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Fatal accident at Clow Corner Road

Drivers negotiate crossing and turning at the intersection of Clow Corner and Highway 99 on Sunday afternoon.

Photo by Jolene Guzman
Drivers negotiate crossing and turning at the intersection of Clow Corner and Highway 99 on Sunday afternoon.

POLK COUNTY — An Aloha woman died in an accident Thursday morning at Clow Corner and Highway 99W.

The incident happened at 8:05 a.m. when Nathina Rose Montgomery, 20, of Aloha, turned northbound onto Highway 99W from Clow Corner Road. Her car was struck in the driver-side door by a dually pickup truck driven by William Claude McDonald, 41, of Toutle, Wash.

Montgomery was transported by Reach air ambulance to Salem Hospital with serious injuries. Oregon State Police was notified that she had died Monday from her injuries.

Four occupants from the pickup were transported by ambulance to Salem Hospital with minor injuries. Both vehicles were towed from the scene.

Safety restraints were worn, and airbags deployed in Montgomery’s car.

Traffic was re-routed for about two hours while Oregon State Police troopers, Polk County Fire District No. 1, Polk County Sheriff’s Office, Polk County Road Department and the Oregon Department of Transportation worked on scene.

The intersection of Clow Corner Road and Highway 99W has been the spot for 32 crashes in the last 10 years, said Lou Torres, spokesman for ODOT. Of those, five were very serious crashes, with one fatality.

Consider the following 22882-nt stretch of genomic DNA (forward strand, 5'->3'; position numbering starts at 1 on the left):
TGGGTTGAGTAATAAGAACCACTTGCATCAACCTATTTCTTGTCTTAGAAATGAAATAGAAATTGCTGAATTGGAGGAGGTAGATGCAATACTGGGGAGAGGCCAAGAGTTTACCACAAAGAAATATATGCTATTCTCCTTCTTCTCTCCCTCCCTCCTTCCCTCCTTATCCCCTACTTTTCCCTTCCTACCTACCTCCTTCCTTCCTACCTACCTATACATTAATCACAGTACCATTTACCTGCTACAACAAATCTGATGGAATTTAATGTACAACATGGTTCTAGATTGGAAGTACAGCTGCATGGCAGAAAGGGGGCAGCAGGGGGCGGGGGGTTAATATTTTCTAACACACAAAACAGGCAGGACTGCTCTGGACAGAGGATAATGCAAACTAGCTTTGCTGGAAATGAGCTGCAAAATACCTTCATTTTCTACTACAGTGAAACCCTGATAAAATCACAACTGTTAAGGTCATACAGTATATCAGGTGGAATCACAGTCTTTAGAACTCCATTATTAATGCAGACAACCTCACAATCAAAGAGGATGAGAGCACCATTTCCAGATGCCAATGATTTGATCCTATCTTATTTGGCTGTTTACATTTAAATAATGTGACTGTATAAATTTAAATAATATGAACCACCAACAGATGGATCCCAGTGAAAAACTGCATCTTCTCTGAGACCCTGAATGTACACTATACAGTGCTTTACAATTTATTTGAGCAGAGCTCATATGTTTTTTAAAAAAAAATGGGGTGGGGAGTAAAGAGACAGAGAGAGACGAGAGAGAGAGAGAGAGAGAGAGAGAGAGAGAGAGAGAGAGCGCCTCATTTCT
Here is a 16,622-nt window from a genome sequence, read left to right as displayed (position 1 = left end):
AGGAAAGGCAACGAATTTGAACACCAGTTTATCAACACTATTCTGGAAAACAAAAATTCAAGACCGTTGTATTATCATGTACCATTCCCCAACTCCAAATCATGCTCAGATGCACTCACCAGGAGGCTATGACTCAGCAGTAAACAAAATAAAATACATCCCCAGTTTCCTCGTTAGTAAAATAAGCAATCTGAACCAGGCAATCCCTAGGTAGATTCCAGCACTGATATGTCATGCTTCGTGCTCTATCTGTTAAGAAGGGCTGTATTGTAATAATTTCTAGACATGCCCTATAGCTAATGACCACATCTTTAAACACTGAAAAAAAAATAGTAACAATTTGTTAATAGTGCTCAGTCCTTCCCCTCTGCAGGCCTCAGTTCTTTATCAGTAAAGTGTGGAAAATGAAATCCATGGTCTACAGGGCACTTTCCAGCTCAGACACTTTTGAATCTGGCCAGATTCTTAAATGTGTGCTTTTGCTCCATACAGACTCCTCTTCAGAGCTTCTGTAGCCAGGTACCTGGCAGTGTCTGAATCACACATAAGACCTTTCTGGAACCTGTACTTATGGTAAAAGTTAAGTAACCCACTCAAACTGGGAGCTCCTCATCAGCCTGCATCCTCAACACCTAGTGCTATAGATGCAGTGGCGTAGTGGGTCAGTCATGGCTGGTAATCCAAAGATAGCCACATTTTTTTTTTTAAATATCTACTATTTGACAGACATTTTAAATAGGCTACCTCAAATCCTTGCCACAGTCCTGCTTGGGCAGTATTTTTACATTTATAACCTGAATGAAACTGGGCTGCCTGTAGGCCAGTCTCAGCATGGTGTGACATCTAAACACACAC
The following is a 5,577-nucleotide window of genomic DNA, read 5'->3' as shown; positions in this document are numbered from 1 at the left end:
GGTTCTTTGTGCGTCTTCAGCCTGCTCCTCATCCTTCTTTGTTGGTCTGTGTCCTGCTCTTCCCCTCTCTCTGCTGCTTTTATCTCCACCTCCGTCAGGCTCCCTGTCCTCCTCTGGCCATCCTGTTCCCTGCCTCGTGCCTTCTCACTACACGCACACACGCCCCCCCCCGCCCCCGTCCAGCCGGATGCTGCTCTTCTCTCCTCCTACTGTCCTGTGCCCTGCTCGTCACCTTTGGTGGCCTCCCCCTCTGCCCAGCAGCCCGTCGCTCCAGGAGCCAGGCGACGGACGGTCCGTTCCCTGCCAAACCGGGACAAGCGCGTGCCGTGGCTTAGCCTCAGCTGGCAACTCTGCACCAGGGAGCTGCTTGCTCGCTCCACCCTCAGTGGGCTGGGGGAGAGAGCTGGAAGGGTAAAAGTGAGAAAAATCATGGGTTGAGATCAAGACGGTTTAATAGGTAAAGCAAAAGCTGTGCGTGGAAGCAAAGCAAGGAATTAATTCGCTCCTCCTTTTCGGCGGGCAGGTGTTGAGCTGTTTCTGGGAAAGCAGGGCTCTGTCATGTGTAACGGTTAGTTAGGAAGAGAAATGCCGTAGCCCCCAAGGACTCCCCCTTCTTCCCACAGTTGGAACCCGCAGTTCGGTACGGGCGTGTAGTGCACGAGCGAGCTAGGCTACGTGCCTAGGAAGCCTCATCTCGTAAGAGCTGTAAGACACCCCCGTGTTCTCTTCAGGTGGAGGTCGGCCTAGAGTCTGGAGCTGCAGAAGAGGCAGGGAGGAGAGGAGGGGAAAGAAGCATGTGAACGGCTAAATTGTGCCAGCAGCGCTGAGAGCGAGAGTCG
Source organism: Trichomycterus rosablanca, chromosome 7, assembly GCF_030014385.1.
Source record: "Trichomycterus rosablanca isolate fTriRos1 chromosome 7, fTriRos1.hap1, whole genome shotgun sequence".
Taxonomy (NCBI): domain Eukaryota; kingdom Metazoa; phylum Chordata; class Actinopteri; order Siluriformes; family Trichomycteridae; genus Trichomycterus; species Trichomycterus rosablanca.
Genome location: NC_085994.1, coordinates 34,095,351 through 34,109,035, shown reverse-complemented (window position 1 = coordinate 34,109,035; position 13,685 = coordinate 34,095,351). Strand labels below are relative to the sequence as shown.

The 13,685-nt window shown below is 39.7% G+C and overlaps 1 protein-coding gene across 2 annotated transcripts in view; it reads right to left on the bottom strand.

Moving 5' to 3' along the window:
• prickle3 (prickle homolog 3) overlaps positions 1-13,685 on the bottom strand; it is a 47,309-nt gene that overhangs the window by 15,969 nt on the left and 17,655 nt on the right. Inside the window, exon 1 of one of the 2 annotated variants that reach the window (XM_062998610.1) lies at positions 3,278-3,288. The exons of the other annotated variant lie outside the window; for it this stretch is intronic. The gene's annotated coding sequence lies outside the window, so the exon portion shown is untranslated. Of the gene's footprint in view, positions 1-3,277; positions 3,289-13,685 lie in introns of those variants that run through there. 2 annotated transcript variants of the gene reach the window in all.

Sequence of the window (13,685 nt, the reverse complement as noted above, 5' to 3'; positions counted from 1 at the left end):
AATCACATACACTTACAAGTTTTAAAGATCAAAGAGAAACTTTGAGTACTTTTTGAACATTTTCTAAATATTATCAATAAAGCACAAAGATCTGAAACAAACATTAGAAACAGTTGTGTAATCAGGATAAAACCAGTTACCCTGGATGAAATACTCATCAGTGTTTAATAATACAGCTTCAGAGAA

The intersection’s history of serious crashes puts it in ODOT’s top 10 percent of similar roads, making it a priority, Torres said.

“It certainly has our attention,” he said. “You have a high-speed rural roadway there. Typically, those are some of the toughest places to deal with traffic safety because vehicles are going to go fairly fast through there.”

A busy intersection with a lot of cross traffic at 55 mph or faster presents a challenge when it comes to safety, Torres said.

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One way ODOT planners hope to increase the awareness of cross traffic is by installing a true activated warning system this winter, he said.

“What that system is, is warning lights,” Torres said. “These yellow beacon lights will go on when traffic approaches from the east and the west that will warn motorists traveling on 99 that there’s traffic at that intersection, and they’re waiting to cross.”

Torres said when these warning systems are installed on other high-speed rural roads, it helps drivers pay more attention to entering traffic.

Most of the accidents — 25 out of the 32 — were at an angle, Torres said.

“They’re (drivers) not judging the speed very well, so they’re turning out and getting hit,” he said.

A traffic light would not help increase safety, Torres said.

“Traffic signals don’t work very well on those high-speed rural roadways,” he said. “You go from angle crashes to really bad rear-ends and T-bones. You don’t solve the problem; you just change the pattern of crashes.”

Reducing the speed limit or declaring a safety corridor also would not work to increase safety, Torres said.

“If we lower the speed limit, it’s not necessarily going to slow the drivers down,” he said. “Motorists are going to go as fast as they think they can go. You’d have to literally have law enforcement sitting out there all the time writing out tickets.”

ODOT officials are in talks with Polk County leaders about other alternatives to the intersection at Clow Corner and 99W, Torres said.

“We’re looking at separating the intersection, taking the road that’s coming from the east to west and moving that further to the south,” he said. “We haven’t determined what that would be. We want to reduce the conflict points.”

However, that solution will prove costly, Torres said.

“Engineering the solution is much more expensive,” he said. “Our goal is to limit the fatalities and the nature of those crashes so they’re not so bad. We’ve had some bad crashes out there, no question about it.”

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